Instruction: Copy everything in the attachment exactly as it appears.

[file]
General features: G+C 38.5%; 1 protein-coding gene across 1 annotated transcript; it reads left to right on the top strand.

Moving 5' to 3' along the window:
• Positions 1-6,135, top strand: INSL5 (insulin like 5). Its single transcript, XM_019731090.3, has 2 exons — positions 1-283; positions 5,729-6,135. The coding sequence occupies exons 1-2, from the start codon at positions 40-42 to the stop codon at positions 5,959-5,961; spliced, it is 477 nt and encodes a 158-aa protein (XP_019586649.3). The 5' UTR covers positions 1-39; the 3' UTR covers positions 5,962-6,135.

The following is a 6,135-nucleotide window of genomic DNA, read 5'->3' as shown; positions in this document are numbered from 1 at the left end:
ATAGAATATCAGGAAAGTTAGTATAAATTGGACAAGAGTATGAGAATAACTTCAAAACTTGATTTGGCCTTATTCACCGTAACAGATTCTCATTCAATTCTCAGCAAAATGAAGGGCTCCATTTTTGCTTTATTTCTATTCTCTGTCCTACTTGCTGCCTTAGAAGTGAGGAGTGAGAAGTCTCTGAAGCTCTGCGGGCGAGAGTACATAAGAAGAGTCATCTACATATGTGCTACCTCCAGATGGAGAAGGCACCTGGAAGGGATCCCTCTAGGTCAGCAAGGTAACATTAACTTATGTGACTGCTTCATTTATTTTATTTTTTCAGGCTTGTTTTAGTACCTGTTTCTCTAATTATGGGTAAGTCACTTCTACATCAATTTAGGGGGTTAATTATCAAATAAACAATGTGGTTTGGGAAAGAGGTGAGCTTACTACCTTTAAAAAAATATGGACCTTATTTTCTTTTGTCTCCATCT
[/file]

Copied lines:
General features: G+C 38.5%; 1 protein-coding gene across 1 annotated transcript; it reads left to right on the top strand.

Moving 5' to 3' along the window:
• Positions 1-6,135, top strand: INSL5 (insulin like 5). Its single transcript, XM_019731090.3, has 2 exons — positions 1-283; positions 5,729-6,135. The coding sequence occupies exons 1-2, from the start codon at positions 40-42 to the stop codon at positions 5,959-5,961; spliced, it is 477 nt and encodes a 158-aa protein (XP_019586649.3). The 5' UTR covers positions 1-39; the 3' UTR covers positions 5,962-6,135.

The following is a 6,135-nucleotide window of genomic DNA, read 5'->3' as shown; positions in this document are numbered from 1 at the left end:
ATAGAATATCAGGAAAGTTAGTATAAATTGGACAAGAGTATGAGAATAACTTCAAAACTTGATTTGGCCTTATTCACCGTAACAGATTCTCATTCAATTCTCAGCAAAATGAAGGGCTCCATTTTTGCTTTATTTCTATTCTCTGTCCTACTTGCTGCCTTAGAAGTGAGGAGTGAGAAGTCTCTGAAGCTCTGCGGGCGAGAGTACATAAGAAGAGTCATCTACATATGTGCTACCTCCAGATGGAGAAGGCACCTGGAAGGGATCCCTCTAGGTCAGCAAGGTAACATTAACTTATGTGACTGCTTCATTTATTTTATTTTTTCAGGCTTGTTTTAGTACCTGTTTCTCTAATTATGGGTAAGTCACTTCTACATCAATTTAGGGGGTTAATTATCAAATAAACAATGTGGTTTGGGAAAGAGGTGAGCTTACTACCTTTAAAAAAATATGGACCTTATTTTCTTTTGTCTCCATCT